After reading through the plans to build the bat house about a dozen times, it was time to take the plunge and give it a go.  I had my little helpers and they were eager to participate. Here, my youngest son clamps the wood to the table before we cut it to size.
After all the cuts were made we started to piece everything together.  Do you see the piece of wood with all the grooves?  We cut those grooves into the wood to help the bats climb inside the house!
We learned that keeping the house sealed is vital because bats want a dry and extremely warm house. My oldest son carefully caulked all the gaps.
We primed the wood once the bat house was assembled.
Bat Conservation International provides recommendations on everything about your bat house.  All the recommendations are based on many years of research. There is even a paint color guide based upon your location. In Ohio, our bat house needed to be painted as dark as possible to attract warmth during the daytime hours. (They, however, do not say you must paint the house while wearing a pirate hat!)
My boys started painting with a light brown color. Then, a dark brown for the second coat and finally black for the last coat.  I felt doing it this way allowed them to see their progress as they painted.
We decided to paint the words, "COLONY WANTED" on the outside of the bat house. My oldest son used the Troop app to help him spell the word "colony."
I asked my son if he could painted a bat on the front and without even thinking he painted a really cool bat! I love how kids approach art with a "no problem"-like attitude!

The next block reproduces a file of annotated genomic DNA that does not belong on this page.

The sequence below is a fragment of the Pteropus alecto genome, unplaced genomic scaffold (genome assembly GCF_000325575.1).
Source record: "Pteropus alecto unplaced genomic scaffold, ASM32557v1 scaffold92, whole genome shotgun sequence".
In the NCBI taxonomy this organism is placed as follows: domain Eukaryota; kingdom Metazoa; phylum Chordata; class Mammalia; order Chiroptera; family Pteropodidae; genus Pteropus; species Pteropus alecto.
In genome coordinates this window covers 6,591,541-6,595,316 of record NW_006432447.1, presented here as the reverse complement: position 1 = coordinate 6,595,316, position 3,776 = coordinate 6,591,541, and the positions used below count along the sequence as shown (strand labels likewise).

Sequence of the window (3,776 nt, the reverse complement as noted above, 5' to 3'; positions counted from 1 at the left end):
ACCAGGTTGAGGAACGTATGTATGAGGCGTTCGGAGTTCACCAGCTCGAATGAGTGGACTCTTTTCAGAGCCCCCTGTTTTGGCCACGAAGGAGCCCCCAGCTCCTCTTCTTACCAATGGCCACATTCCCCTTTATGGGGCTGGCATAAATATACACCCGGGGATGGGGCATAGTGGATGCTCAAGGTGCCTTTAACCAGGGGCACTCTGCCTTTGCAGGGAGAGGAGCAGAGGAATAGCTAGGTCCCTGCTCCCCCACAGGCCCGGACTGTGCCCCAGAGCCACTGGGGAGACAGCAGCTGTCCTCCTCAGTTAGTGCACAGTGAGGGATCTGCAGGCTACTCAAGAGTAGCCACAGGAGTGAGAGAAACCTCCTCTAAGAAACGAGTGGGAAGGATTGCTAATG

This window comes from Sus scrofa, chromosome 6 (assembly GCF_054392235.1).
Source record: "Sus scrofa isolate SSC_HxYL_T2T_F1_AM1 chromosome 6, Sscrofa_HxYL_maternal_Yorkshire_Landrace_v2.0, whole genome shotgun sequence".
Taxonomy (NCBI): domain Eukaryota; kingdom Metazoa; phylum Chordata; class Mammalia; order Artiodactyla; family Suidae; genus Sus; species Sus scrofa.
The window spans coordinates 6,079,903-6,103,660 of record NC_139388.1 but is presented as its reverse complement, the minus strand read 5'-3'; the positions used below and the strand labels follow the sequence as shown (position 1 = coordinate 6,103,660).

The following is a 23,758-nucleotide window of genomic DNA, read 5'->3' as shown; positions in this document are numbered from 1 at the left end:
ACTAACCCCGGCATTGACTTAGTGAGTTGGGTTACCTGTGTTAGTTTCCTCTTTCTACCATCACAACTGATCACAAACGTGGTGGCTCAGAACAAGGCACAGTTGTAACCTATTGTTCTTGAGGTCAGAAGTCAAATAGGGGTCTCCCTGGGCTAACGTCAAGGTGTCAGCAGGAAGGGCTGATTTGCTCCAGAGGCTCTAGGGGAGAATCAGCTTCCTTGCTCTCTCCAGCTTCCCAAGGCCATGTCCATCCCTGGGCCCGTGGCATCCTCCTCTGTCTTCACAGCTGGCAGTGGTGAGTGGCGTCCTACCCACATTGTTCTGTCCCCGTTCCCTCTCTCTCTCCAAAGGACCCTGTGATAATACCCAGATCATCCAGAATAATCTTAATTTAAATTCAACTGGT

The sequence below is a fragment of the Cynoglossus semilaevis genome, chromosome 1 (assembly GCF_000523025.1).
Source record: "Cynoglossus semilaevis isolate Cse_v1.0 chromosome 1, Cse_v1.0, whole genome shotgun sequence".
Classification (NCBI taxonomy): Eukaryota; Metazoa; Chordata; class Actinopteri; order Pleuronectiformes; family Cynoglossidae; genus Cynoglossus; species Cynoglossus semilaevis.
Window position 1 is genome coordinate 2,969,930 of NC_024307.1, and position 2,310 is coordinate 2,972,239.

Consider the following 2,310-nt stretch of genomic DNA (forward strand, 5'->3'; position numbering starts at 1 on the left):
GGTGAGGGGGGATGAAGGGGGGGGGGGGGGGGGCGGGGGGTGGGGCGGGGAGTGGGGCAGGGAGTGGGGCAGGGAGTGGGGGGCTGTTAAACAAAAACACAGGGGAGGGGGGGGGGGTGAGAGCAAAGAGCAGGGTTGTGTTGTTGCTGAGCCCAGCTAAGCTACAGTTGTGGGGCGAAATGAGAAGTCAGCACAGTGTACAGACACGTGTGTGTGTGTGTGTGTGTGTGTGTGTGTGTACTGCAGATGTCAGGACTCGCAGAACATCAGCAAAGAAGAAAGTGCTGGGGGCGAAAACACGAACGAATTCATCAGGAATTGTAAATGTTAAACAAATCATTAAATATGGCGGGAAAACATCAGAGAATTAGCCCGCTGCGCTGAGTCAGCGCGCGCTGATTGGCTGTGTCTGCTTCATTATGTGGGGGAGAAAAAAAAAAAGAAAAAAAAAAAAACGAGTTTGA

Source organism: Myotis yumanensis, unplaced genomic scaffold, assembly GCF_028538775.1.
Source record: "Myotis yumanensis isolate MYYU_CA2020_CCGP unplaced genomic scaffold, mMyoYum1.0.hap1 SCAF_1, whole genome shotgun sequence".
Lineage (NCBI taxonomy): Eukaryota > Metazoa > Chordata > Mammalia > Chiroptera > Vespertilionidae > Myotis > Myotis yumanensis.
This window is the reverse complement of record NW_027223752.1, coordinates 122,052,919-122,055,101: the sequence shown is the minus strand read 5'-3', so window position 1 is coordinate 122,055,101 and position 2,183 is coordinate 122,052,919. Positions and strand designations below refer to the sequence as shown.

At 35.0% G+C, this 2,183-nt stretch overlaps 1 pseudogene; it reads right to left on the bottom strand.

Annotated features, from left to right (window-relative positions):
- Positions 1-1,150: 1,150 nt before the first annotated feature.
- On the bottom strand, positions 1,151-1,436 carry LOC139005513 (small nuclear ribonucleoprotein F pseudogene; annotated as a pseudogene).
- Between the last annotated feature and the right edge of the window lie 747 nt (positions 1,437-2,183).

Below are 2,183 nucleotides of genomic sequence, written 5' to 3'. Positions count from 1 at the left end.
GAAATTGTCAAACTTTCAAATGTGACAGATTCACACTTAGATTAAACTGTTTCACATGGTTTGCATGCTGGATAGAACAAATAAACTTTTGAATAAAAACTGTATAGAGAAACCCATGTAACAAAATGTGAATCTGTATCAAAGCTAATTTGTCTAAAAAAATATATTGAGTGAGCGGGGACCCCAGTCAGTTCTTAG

The next step was to come up with a mounting mechanism.  Thankfully, directions for mounting your bat house were also available. My original plan was to mount my bat house on a tree.  But, research has shown that bats prefer bat houses mounted on poles or buildings.
I decided to mount the bat house on a pole in the sunniest part of our back yard. 
I am so thankful for Troop.  It was exactly the motivation I needed to complete this project. Now we just have to wait to see if the bats like our house.  According to research, only 50% of bat houses will be occupied the first year. Then, if the house is not occupied after two years it is recommended that you try a new location.  
My family hopes that Julie has a fantastic birthday this year! We were curious if she had a memorable birthday story that she was willing to share. We were excited to receive her response:

On my 8th birthday, what I wanted most of all was the "Fuzzy Pumper Barber Shop," a Play-Doh toy set.  I'll never forget the thrill of opening that package, or the satisfaction of pushing the pump and watching the "hair" grow through the little holes in the people's heads.  Then using those little plastic scissors to cut the hair.  My favorite thing was to mix colors to give them rather psychedelic "dos." To this day I still love the smell of Play-Doh and often join my kids when they are having their own Play-Doh sessions.

Julie, thank you for sharing your birthday story and photograph! We played with Play-Doh this week in your honor, reread A Troop is a Group of Monkeys, and sculpted groups of animals.  In the photo below my boys are making a quiver of cobras!

My family and I hope you have a great birthday!


1. Julie Hedlund's Website
2. Follow Julie on - Facebook, Twitter, Pinterest, YouTube, Google+
3. Activity Sheets for Troop is a Group of Monkeys - Little Bahalia
4. Interviews - Heather Ayris Burnell Blog, By Word of Beth, The Write Stuff, Melissa Northway, Digital Kids Authors,
5. Brain Burps Podcast #78 interview with Julie Hedlund  - Katie Davis
6. Reading Strategies for Troop is a Group of Monkeys - Apps with Curriculum